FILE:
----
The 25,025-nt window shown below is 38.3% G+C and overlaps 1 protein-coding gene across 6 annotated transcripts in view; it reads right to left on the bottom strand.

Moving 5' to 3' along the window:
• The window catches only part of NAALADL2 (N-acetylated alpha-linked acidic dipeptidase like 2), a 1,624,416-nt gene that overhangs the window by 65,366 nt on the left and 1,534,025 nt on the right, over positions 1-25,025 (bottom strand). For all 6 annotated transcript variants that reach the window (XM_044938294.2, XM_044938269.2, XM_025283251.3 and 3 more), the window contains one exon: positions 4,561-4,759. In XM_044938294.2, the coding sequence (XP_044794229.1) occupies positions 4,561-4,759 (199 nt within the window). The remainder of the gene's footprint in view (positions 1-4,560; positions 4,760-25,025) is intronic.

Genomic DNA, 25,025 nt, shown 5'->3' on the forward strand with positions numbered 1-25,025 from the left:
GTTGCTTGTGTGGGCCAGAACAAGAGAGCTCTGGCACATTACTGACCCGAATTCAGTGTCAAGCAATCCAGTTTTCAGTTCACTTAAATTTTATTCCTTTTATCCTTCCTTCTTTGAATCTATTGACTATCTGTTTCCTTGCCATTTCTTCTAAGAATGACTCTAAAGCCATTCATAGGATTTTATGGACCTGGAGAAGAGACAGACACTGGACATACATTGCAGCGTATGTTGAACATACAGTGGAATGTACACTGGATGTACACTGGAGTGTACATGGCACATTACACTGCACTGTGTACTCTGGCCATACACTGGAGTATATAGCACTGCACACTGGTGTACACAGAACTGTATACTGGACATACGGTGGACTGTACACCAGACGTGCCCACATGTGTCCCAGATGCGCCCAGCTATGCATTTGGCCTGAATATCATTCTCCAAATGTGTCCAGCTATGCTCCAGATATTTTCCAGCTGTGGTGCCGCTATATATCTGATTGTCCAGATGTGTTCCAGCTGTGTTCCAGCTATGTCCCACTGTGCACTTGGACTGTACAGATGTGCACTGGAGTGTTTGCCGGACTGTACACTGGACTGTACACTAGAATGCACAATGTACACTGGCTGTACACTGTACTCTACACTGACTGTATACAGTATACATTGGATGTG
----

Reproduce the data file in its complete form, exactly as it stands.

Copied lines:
The 25,025-nt window shown below is 38.3% G+C and overlaps 1 protein-coding gene across 6 annotated transcripts in view; it reads right to left on the bottom strand.

Moving 5' to 3' along the window:
• The window catches only part of NAALADL2 (N-acetylated alpha-linked acidic dipeptidase like 2), a 1,624,416-nt gene that overhangs the window by 65,366 nt on the left and 1,534,025 nt on the right, over positions 1-25,025 (bottom strand). For all 6 annotated transcript variants that reach the window (XM_044938294.2, XM_044938269.2, XM_025283251.3 and 3 more), the window contains one exon: positions 4,561-4,759. In XM_044938294.2, the coding sequence (XP_044794229.1) occupies positions 4,561-4,759 (199 nt within the window). The remainder of the gene's footprint in view (positions 1-4,560; positions 4,760-25,025) is intronic.

Genomic DNA, 25,025 nt, shown 5'->3' on the forward strand with positions numbered 1-25,025 from the left:
GTTGCTTGTGTGGGCCAGAACAAGAGAGCTCTGGCACATTACTGACCCGAATTCAGTGTCAAGCAATCCAGTTTTCAGTTCACTTAAATTTTATTCCTTTTATCCTTCCTTCTTTGAATCTATTGACTATCTGTTTCCTTGCCATTTCTTCTAAGAATGACTCTAAAGCCATTCATAGGATTTTATGGACCTGGAGAAGAGACAGACACTGGACATACATTGCAGCGTATGTTGAACATACAGTGGAATGTACACTGGATGTACACTGGAGTGTACATGGCACATTACACTGCACTGTGTACTCTGGCCATACACTGGAGTATATAGCACTGCACACTGGTGTACACAGAACTGTATACTGGACATACGGTGGACTGTACACCAGACGTGCCCACATGTGTCCCAGATGCGCCCAGCTATGCATTTGGCCTGAATATCATTCTCCAAATGTGTCCAGCTATGCTCCAGATATTTTCCAGCTGTGGTGCCGCTATATATCTGATTGTCCAGATGTGTTCCAGCTGTGTTCCAGCTATGTCCCACTGTGCACTTGGACTGTACAGATGTGCACTGGAGTGTTTGCCGGACTGTACACTGGACTGTACACTAGAATGCACAATGTACACTGGCTGTACACTGTACTCTACACTGACTGTATACAGTATACATTGGATGTG